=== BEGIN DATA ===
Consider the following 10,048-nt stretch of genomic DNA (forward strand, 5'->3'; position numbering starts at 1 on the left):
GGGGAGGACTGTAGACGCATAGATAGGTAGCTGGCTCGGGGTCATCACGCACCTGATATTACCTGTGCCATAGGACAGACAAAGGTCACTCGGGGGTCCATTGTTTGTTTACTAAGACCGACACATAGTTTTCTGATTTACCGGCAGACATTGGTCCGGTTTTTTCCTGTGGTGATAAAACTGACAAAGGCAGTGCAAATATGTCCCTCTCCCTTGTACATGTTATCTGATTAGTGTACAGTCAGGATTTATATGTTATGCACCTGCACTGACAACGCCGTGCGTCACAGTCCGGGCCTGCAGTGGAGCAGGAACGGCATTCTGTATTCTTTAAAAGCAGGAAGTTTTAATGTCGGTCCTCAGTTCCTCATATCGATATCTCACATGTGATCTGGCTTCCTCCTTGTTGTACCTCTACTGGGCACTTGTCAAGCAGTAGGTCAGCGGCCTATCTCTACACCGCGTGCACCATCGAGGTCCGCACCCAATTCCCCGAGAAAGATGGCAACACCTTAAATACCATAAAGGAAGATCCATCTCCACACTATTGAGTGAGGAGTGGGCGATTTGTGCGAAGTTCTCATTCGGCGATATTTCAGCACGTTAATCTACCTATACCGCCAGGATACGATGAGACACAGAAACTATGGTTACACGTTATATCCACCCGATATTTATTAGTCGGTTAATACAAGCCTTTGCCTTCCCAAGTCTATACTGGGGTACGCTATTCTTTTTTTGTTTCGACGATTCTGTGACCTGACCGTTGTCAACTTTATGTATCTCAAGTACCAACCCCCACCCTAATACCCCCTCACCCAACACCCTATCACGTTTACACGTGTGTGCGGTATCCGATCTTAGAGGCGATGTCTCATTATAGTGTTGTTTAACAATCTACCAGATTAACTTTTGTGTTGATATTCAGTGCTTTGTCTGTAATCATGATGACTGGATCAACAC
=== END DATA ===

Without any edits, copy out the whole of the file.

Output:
Consider the following 10,048-nt stretch of genomic DNA (forward strand, 5'->3'; position numbering starts at 1 on the left):
GGGGAGGACTGTAGACGCATAGATAGGTAGCTGGCTCGGGGTCATCACGCACCTGATATTACCTGTGCCATAGGACAGACAAAGGTCACTCGGGGGTCCATTGTTTGTTTACTAAGACCGACACATAGTTTTCTGATTTACCGGCAGACATTGGTCCGGTTTTTTCCTGTGGTGATAAAACTGACAAAGGCAGTGCAAATATGTCCCTCTCCCTTGTACATGTTATCTGATTAGTGTACAGTCAGGATTTATATGTTATGCACCTGCACTGACAACGCCGTGCGTCACAGTCCGGGCCTGCAGTGGAGCAGGAACGGCATTCTGTATTCTTTAAAAGCAGGAAGTTTTAATGTCGGTCCTCAGTTCCTCATATCGATATCTCACATGTGATCTGGCTTCCTCCTTGTTGTACCTCTACTGGGCACTTGTCAAGCAGTAGGTCAGCGGCCTATCTCTACACCGCGTGCACCATCGAGGTCCGCACCCAATTCCCCGAGAAAGATGGCAACACCTTAAATACCATAAAGGAAGATCCATCTCCACACTATTGAGTGAGGAGTGGGCGATTTGTGCGAAGTTCTCATTCGGCGATATTTCAGCACGTTAATCTACCTATACCGCCAGGATACGATGAGACACAGAAACTATGGTTACACGTTATATCCACCCGATATTTATTAGTCGGTTAATACAAGCCTTTGCCTTCCCAAGTCTATACTGGGGTACGCTATTCTTTTTTTGTTTCGACGATTCTGTGACCTGACCGTTGTCAACTTTATGTATCTCAAGTACCAACCCCCACCCTAATACCCCCTCACCCAACACCCTATCACGTTTACACGTGTGTGCGGTATCCGATCTTAGAGGCGATGTCTCATTATAGTGTTGTTTAACAATCTACCAGATTAACTTTTGTGTTGATATTCAGTGCTTTGTCTGTAATCATGATGACTGGATCAACAC